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Corporate culture is a system of attitudes and beliefs that shape behaviour. Your corporation or organisation has its own cultural beliefs about change, how people view and respond to it. People may not even be aware that they have these beliefs but you can observe them clearly in behaviour and patterns of interaction. Is change an enemy, to fend off or invite into only the tiniest parts of the organisation? For example, are large issues referred to a committee for further study? Does the committee's work result in new forms or paper-based change only? Is change seen as a necessary evil which requires a response in order to ‘get things back to normal?’ Or is it a welcome challenge and an opportunity to renew everything and everyone?

Have you ever had the feeling that within your operation some people push in one direction while others push in another? What would happen if everyone pushed in the same direction? Sometimes it seems the sales and production departments are each other’s worst enemies or accounting and inventory are at odds or management just doesn’t understand the real world, according to the office staff. What we sometimes find, when we are bold enough to ask how others view the situation, is a group of people who have no idea what the corporate goals are, how the other department works or the impact they have on the company’s success.

You can also find hints about your corporate change culture by looking at how it deals with the employees during the change process. Are decisions about change made at the highest levels and issued as directives to employees? Are employees viewed as opponents to change, who must be coerced or co-opted before change occurs? Or are the employees treated as partners in anticipating, inviting and managing change? You won't find answers to these questions in a personnel handbook or a description of the organisation's values better than observing its practices. Another consideration is getting some outside help. You may not have the time, expertise or internal credibility to be the force of change.

The most obvious example of cultural change happens when two companies merge and the employees who were formerly competitive are now theoretically on the same team. It takes months for many people to realise the other guys don’t have horns and that they have the same business and personal issues as they do. I’ve been in this situation and the upper management immediately developed a plan to ensure the two cultures had the opportunity to work and play, so the barriers were lowered. There were a series of monthly staff meetings where the president laid out the corporate goals, how each department contributed to the success of reaching those goals and the rewards for everyone when, as a team, we hit the target. There were quarterly get-togethers and most importantly, a team-building weekend away. Over two and a half days the facilitator took us through a series of exercises, games and communication training that bonded the participants. The employees talked about the experience for weeks afterwards.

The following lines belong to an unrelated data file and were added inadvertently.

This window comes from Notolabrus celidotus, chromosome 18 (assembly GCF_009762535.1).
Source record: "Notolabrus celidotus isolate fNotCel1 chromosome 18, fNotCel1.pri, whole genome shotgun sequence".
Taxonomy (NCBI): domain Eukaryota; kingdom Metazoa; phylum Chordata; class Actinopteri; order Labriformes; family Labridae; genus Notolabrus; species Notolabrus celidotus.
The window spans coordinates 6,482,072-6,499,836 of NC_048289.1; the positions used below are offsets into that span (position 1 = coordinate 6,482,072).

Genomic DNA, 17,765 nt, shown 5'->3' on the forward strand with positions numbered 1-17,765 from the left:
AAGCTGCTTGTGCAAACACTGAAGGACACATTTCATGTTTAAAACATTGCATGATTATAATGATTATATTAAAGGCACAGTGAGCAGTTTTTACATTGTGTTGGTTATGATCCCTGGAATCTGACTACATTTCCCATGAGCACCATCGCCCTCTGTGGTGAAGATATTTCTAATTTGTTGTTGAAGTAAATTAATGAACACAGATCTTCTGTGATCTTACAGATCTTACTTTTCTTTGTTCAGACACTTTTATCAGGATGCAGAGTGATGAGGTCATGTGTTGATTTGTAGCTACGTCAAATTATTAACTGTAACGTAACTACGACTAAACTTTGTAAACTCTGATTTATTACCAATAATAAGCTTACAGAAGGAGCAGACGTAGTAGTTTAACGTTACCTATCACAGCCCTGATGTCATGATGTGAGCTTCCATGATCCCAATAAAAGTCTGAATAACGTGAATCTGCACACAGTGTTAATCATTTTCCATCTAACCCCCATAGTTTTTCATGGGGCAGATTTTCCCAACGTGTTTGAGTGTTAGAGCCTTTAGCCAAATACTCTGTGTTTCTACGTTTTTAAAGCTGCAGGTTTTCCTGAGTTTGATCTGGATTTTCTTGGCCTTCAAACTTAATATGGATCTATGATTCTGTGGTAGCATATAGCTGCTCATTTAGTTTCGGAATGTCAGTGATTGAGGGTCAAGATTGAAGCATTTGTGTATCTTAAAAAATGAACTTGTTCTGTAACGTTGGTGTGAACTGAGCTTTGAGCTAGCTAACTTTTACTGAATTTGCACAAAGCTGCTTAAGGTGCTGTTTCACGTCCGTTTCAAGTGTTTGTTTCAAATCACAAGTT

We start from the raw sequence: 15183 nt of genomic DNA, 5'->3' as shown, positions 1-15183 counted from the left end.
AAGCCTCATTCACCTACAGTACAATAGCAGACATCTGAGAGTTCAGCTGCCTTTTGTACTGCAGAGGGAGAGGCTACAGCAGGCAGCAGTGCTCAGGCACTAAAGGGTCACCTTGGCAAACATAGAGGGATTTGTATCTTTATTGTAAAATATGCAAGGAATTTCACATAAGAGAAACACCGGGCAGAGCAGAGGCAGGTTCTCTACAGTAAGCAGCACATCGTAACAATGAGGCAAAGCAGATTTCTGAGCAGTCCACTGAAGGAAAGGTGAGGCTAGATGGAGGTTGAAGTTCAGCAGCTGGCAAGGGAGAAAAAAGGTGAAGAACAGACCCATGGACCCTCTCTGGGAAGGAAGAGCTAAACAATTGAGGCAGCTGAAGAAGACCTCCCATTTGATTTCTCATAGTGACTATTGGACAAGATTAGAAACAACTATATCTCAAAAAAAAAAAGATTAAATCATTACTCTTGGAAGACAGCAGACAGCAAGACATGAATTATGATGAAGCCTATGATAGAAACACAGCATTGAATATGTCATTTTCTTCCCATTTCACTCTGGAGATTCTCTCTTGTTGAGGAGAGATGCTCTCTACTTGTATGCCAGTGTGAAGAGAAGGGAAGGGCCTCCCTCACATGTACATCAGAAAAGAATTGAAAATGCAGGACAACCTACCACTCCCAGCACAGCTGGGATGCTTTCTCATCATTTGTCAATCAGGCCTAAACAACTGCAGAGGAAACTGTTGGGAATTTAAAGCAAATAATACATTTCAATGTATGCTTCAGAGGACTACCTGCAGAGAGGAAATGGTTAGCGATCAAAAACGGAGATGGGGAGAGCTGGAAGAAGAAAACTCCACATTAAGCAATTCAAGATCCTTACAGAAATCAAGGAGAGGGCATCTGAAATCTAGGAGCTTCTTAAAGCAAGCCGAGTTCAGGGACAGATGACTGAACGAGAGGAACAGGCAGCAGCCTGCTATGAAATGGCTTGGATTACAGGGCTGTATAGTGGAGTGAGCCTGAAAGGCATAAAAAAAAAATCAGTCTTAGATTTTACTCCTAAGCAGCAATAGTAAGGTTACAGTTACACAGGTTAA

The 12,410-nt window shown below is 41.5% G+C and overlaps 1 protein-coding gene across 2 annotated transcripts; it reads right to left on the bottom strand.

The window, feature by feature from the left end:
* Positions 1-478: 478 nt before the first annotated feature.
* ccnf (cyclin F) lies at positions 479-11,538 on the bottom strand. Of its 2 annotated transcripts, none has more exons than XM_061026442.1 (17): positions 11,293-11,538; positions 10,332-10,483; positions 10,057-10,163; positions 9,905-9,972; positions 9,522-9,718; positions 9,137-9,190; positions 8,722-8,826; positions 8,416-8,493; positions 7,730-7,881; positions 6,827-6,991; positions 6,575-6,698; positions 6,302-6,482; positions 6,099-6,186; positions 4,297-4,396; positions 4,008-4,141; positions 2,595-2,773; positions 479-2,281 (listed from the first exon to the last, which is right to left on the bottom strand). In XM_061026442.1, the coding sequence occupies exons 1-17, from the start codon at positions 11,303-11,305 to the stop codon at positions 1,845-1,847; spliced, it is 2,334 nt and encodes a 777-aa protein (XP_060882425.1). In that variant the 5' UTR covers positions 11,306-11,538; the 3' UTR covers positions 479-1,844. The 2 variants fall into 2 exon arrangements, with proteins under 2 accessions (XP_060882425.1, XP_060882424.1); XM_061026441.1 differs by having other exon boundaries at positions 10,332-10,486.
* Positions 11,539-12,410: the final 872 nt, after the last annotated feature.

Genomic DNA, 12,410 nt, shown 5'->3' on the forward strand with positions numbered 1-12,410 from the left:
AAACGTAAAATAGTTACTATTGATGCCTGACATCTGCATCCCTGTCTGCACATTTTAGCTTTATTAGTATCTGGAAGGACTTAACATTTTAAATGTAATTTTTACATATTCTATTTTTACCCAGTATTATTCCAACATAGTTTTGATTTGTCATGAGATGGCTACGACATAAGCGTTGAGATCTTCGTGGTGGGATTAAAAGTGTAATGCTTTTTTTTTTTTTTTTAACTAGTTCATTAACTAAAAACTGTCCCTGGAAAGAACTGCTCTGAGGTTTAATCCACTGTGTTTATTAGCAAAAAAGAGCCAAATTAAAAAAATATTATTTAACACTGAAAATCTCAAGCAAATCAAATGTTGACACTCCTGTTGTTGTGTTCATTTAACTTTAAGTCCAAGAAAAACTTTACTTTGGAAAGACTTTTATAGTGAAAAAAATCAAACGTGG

If organisations in their own little corners of the world focused on nothing but mission and product or service offering, no single theory for handling change would be more suitable than another. However, few if any, businesses could afford to operate in that kind of isolation. And the more your business requires an open door policy with the world, the more the viewpoints related to transformational change are suited to your operation. When you deal not only with a small, stable specialty clientele, but also with interprovincial, international markets and with local and provincial or government departments, you are constantly bombarded with change from the outside. This is especially true in sales, which is in itself an open door to the world. You cannot afford to resist change. You must embrace change to always be one step ahead of the competition.

Being there first with the most guarantees nothing. If your organisation is open to change not just paper reorganisation but changes that organise work around outcomes and include everyone who affects those outcomes, you don't need to worry about changing your corporate culture. But if your organisation operates as it does because ‘that's the way we've always done things,’ your work as a manager is cut out for you. Change will be imposed on your organisation from the outside world and you will have to deal with your employees' responses to it, as well as the organisation's resistance to reformulating itself.

Changing the corporation from within is difficult, even when the organisation is deeply committed to change. When the organisation fears change, the first task is to make people aware that there are different ways to think about and respond to change. Organisations that don't learn this lesson will soon exist in old phone books and nowhere else.

Obviously if you’re still here, it’s likely you’ve already made some changes. There are computers where typewriters used to be, e-mail rather than pink message slips, your accountants and sales departments operate differently than they used to. On the other hand, if you’re still using the same tired old systems for accounting and sales from 20 years ago, you’ll rapidly fall behind the competition. The leap to change corporate culture will take some planning and execution. With a little help and full commitment, you’ll have a team that is all pulling in the same direction.

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